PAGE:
Big Vape: The Incendiary Rise of Juul by Jamie Ducharme 

What started as an innocent smoke break soon turned into a 38 billion dollar industry that would be blamed for poisoning a generation of underage tobacco users. This book accounts the true story of the rise of the Juul. From two ambitious Stanford students to the leaders of the e-cigarette market, Adam Bowen and James Mosees story is told like never before.

Velvet Was the Night by Silvia Moreno-Garcia

1970s, Mexico City. While student protests and political unrest consume the city, Maite escapes into stories of passion and danger in the latest issues of Secret Romance. Her neighbor, Leonora, seems to live a life of intrigue and romance that Maite envies. When Leonora disappears under suspicious circumstances, Maite finds herself searching for the missing woman—and journeying deeper into Leonora’s secret life of student radicals and dissidents. This is a riveting noir about a daydreaming secretary, a lonesome enforcer, and the mystery of a missing woman that brings them together.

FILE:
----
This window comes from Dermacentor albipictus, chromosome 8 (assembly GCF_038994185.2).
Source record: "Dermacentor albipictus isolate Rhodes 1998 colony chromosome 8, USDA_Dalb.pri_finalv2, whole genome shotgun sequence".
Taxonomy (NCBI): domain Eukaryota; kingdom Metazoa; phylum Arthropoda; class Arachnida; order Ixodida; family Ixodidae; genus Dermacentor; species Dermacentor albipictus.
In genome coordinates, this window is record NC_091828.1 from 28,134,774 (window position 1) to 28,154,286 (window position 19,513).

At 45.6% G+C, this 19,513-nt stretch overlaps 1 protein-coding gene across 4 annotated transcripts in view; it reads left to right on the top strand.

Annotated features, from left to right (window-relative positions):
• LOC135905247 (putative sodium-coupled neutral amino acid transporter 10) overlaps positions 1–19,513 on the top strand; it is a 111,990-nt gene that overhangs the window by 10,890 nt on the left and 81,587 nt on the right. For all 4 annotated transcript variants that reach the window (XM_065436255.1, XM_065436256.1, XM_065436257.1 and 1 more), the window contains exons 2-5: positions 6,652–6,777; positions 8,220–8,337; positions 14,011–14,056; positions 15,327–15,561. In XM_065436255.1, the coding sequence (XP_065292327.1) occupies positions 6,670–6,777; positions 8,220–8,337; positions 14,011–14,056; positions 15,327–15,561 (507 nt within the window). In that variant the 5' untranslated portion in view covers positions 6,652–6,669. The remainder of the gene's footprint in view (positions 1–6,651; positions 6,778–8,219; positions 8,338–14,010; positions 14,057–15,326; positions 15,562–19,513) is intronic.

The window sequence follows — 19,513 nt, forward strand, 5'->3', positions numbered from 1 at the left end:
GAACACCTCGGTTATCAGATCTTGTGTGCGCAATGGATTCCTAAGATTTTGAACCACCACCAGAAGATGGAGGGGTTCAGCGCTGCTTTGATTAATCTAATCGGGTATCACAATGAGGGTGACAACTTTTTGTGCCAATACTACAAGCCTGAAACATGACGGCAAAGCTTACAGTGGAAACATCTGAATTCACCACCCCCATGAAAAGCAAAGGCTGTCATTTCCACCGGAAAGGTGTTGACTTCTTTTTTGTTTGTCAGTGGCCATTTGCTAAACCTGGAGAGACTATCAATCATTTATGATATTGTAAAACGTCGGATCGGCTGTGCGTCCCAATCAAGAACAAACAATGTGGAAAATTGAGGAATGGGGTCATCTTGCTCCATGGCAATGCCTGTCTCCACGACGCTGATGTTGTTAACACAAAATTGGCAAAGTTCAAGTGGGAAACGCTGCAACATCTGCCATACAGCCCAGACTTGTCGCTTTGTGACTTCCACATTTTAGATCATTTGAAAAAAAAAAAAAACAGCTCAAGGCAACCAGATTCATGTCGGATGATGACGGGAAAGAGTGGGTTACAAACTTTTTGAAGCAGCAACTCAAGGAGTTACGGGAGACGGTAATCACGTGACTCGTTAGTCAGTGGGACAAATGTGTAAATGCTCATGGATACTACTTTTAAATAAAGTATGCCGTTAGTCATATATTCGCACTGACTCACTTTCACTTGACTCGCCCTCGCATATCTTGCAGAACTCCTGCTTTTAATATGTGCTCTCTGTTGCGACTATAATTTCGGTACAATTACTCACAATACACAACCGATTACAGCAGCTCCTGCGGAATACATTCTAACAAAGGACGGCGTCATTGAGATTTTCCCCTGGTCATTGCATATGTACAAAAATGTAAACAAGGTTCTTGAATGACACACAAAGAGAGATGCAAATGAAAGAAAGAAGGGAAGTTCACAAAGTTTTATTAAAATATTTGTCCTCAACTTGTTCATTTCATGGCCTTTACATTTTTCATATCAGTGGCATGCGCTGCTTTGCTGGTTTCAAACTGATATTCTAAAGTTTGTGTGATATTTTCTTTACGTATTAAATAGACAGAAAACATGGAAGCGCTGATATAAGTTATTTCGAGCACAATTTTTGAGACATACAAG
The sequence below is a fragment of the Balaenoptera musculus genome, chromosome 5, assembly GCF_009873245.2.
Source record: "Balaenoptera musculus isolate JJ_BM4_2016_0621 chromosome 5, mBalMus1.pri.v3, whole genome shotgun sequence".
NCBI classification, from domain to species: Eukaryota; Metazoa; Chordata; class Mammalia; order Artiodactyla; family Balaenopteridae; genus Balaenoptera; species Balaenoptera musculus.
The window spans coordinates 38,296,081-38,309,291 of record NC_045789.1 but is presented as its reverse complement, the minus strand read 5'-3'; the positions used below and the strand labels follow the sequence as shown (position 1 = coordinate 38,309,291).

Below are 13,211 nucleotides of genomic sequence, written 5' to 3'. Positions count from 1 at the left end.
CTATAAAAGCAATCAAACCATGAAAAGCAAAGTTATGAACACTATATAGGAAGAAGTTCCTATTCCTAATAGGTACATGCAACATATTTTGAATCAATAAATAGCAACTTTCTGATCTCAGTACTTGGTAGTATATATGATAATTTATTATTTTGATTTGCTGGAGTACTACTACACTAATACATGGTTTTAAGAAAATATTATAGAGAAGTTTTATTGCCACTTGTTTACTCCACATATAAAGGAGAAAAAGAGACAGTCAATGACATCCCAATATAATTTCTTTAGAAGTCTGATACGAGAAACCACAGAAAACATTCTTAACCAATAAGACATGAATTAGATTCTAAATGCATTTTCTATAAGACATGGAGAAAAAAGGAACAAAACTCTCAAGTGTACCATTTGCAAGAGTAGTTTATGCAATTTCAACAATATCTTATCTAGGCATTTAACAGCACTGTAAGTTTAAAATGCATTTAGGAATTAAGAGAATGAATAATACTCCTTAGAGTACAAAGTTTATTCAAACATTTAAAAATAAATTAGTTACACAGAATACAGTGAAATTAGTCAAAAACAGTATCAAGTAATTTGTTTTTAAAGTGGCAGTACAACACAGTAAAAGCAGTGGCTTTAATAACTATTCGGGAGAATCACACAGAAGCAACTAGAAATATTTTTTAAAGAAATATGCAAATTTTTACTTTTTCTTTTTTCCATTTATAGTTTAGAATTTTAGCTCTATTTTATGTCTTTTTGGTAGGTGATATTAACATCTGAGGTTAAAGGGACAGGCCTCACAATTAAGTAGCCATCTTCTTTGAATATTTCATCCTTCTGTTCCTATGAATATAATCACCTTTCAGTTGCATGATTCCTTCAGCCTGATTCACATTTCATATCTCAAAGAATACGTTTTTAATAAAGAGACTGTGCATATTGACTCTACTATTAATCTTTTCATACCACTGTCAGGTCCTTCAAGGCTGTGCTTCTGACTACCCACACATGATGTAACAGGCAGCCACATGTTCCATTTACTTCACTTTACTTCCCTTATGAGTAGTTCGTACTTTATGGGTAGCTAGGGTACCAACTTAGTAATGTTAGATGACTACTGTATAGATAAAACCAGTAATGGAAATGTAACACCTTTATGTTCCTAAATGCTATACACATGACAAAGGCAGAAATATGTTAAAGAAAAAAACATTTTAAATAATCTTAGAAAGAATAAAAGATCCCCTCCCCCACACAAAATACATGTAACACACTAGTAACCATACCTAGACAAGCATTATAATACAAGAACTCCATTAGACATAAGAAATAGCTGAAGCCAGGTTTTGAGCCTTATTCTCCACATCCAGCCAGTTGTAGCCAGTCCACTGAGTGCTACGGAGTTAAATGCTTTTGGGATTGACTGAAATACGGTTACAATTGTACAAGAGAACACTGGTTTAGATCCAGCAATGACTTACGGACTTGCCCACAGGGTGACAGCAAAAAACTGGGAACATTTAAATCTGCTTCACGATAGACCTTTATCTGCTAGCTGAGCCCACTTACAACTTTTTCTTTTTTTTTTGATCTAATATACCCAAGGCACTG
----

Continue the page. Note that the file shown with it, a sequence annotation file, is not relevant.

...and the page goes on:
One Last Stop by Casey McQuiston

In her follow up to her charming debut Red, White & Royal Blue, Casey McQuiston spins a new kind of love story. Another romantic comedy about queer characters, One Last Stop focuses on a pesimisstic 23-year-old who just moved to New York City and falls hard for a woman she spots on her subway commute. The only issue is that it turns out the woman is lost in time from the 1970s. McQuiston sets in motion a dazzling romance, filled with plenty of humor and heart.